of the state and the 18-year-old New
York University honor student was
accompanying her uncle on one of
these trips when she was slain ten
days ago.
It was Clevenger who reported find-
ing the body of his niece in her room
at a fashionable resort hotel lIere at
8 a.m.-seven hours after the hour
officers fixed as the time she was
slain by the man who ravished her.
Clevenger, a native of Shelby, O.,
is stocky, and partly bald. He
weighs about 170 pounds.
Smithers, Brennan
Unhurt In Accident
John Smithers, halfback of the
University football team, and John
C. Brennan, a sophomore end candi-
date, escaped injury today when their
automobile collided with a truck near
the Michigan Stadium.
Smithers' home is Elkhart, Ind.
Brennan lives in Racine, Wis.
The trailer of the truck, driven by
Al J. Demand, 31, of Jackson, for
the Reynolds Spring Co., overturned,
blocking traffic on the main Jack-
son-Detroit route for an hour.

Eastern Votes
Draw Landon
For Campaign
Republican Nominee Drive
To Be In Pennsylvania
And New York States
Governor To Speak
Only Three Times
Prairie Statesman Returns
To Birthplace During
First Campaign Trip
TOPEKA, Kans., July 24.-()-
New York and Pennsylvania, whose
voters control nearly one-third of
the electoral ballots needed to name
the next President, were chosen by
Gov. Alf. M. Landon today for open-
ing his eastern field campaign
against the New Deal.
After a talk with the Republican
candidate which began over the lun-
cheon table and extended into the
afternoon, John D. M. Hamilton, Na-
tional Chairman, announced to news-
men Landon would travel to West
Middlesex, Pa., and Chautauqua and
Buffalo, New York, in late August.
"My judgment is that these points
will be the extent of the first trip
east," Hamilton said.
To Visit Birthplace
The date on which Landon will
leave for the east, he added, will be
between Aug. 20 and Aug. 25-the
exact day to be announced Monday
or Tuesday at Chicago headquarters.
West Middlesex is Landon's birth-
place. During his youth he spent
many summers at Chautauqua, where'
he met his first wife.
In reply to questions, Hamilton said
Landon probably will make another
eastern trip later. He said a speech
in New York City before election day
was a "fair guess."
New York voters control 46 bal-
lots in the presidential electoral col-
lege and Pennsylvania's 36. This
aggregate of 82 compares with the
total electoral college vote of 531
and the 266 majority required to elect.
Beyond the first eastern trip, Ham-
ilton said he discussed with Landon
the general question of campaign
itinraries.
Mrs. Landon Beads West
"I think we arrived at some con-
clusions but nothing specific enough
to announce," he said.
Replying to another question,
Hamilton said he was "not in a posi-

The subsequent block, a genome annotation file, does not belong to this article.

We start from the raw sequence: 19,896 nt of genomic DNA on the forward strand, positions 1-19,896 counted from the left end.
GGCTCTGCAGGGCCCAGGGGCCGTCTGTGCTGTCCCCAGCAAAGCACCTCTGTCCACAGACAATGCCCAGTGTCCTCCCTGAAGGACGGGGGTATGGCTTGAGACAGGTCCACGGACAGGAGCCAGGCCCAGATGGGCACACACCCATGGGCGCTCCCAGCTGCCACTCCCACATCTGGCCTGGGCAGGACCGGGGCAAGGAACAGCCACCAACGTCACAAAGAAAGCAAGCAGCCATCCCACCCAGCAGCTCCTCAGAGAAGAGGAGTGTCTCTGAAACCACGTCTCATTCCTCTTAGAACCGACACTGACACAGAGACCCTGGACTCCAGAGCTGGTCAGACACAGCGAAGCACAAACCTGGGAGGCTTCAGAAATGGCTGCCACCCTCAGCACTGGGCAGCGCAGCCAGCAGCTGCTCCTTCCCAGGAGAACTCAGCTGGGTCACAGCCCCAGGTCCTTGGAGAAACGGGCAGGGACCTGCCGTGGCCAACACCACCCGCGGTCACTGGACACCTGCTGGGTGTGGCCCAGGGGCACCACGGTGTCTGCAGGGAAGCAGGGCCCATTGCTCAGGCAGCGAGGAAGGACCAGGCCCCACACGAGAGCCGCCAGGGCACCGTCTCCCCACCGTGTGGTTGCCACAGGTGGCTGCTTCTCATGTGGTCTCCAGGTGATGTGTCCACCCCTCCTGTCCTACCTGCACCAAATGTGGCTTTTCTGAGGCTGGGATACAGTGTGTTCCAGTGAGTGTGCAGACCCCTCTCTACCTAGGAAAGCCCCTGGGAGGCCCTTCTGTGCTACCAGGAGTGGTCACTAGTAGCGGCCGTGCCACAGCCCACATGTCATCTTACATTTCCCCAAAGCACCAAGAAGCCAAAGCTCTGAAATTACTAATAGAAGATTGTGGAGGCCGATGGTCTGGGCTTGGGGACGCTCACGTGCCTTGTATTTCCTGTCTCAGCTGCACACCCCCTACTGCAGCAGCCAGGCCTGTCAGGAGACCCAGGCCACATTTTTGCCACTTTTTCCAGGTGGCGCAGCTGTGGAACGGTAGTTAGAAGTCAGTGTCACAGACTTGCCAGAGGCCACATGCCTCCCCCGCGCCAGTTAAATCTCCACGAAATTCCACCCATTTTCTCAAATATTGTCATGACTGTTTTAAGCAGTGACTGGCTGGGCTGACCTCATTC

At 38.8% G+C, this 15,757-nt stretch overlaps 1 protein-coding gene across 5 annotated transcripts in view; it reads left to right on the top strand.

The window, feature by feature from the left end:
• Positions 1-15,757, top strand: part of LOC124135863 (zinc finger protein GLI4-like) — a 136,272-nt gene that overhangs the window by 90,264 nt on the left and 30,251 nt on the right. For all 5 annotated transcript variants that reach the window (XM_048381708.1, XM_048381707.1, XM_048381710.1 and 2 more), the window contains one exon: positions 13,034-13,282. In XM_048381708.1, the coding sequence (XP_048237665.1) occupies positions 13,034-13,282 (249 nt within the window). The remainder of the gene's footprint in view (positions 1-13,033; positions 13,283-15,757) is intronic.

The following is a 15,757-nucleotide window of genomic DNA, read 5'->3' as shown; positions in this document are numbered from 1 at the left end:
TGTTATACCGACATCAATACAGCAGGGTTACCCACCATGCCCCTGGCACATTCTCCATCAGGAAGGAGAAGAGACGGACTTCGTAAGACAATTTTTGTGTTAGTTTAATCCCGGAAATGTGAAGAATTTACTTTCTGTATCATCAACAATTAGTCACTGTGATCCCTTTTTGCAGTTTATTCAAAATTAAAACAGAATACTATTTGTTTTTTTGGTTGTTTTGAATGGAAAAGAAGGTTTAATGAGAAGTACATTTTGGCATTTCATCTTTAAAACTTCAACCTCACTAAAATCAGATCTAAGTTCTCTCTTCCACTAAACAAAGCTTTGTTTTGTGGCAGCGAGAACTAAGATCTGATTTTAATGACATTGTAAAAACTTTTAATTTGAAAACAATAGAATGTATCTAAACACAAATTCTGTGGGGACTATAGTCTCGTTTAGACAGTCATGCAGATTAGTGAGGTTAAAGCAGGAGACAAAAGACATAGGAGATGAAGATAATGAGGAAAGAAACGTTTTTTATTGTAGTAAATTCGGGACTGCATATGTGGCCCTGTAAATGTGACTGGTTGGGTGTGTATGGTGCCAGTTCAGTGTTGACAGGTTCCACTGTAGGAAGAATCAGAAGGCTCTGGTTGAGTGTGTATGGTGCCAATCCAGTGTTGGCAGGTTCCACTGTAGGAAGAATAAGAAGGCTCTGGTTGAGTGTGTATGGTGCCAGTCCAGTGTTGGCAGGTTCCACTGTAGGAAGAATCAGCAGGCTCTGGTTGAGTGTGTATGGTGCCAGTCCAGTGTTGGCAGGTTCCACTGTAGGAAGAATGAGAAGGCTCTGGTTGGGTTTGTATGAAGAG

tier to say anything" on whether
Landon would take another Estes
Park, Colo., trip before the Pennsyl-
vania-New York swing. Mrs. Lan-
don headed westward tonight to re-
join her two children, three-year-
old Nancy Jo and two-year-old Jack,
on the Landon summer ranch. Friends
have expected the Governor to return
there before the heat of the fall cam-
paign.
As Hamilton received newsmen in
the Governor's office--Landon re-
mained at the executive mansion
during the afternoon--a secretary
told him "Gov. Ely is on the phone.
(Continued on Page 4)
CHRYSLER INCOME IS HIGHl
NEW YORK, July 24.-(P)-Over-
shooting by a wide margin the peak
earnings of the boom years, Chrysler
Corp. reported today the largest
profits in its history for the June
quarter and first half of the year.
With release of the figures the com-
pany also established a record in divi-
dend payments by ordering a distri-
bution of $4 a share on the capital

stock. This will involve a distrbiu-
tion of more than $17,300,000.

Gallagher Will
Offer Defense
For Coughlin
Detroit Bishop Is Expected
To Defend Radio Priest
In Vatican City
Apology Is Printed
In 'Social Justice'
N.U.S.J. Head Is Silent
About Rumored Contact
With Church Authorities
VATICAN CITY, July 24.--()-
Bishop Michael Gallagher of Detroit
was expected tonight in high Vatican
circles to make an earnest defense of
Father Charles E. Coughlin, who faces
possible discipline for political activi-
ties.
Bishop Gallagher, whom prelates
call the "Fighting Bishop," is to ar-
rive in Naples tomorrow enroute to
an audience with Pope Pius.
One of the subjects of their confer-
ence, high church circles believed,
may be the radio priest's characteri-
zation of President Roosevelt as a
"liar," a denunciation for which he
publicly apologized yesterday.
Vatican officials talked with the
Imerican priest by transatlantic
telephone last week, a reliable source
declared. Whether the conversation
had any connection with the apology
was not disclosed.
Gallagher Chided Coughlin
Prelates tonight called attention
to the "mildness" of a statement
made by Bishop Gallagher after the
priest attacked the President.
Then, they said, Gallagher "chid-
ed" Father Coughlin. This was be-
lieved to indicate, these sources close
to the Vatican said, the bishop would
probably exert his influence to save
his subordinate from possible criti-
cism.
Bishop Gallagher was not expected
to see the Holy Father until Monday
or Tuesday of next week. During the
interim, he will probably interview
cardinals of the Consistorial Congre-
gation which deals with American af-
fairs. He was especially planning to
see Msgr. Vincenzo Santoro, assessor
of the congregation, it was reported.
Prelates pointed out it would be
difficult for the Pope to take any dis-
ciplinary action against Father
Coughlin merely on the ground that
the radio priest had taken part in
politics.
DETROIT, July 24.--(Mh-Father
Charles E. Coughlin withheld com-
ment today upon reports that he had
been in telephone communication
with high church authorities in Vati-
can City prior to his published apol-
ogy to President Roosevelt whom he
called a "liar" in a recent address.
Members of the priest's staff, how-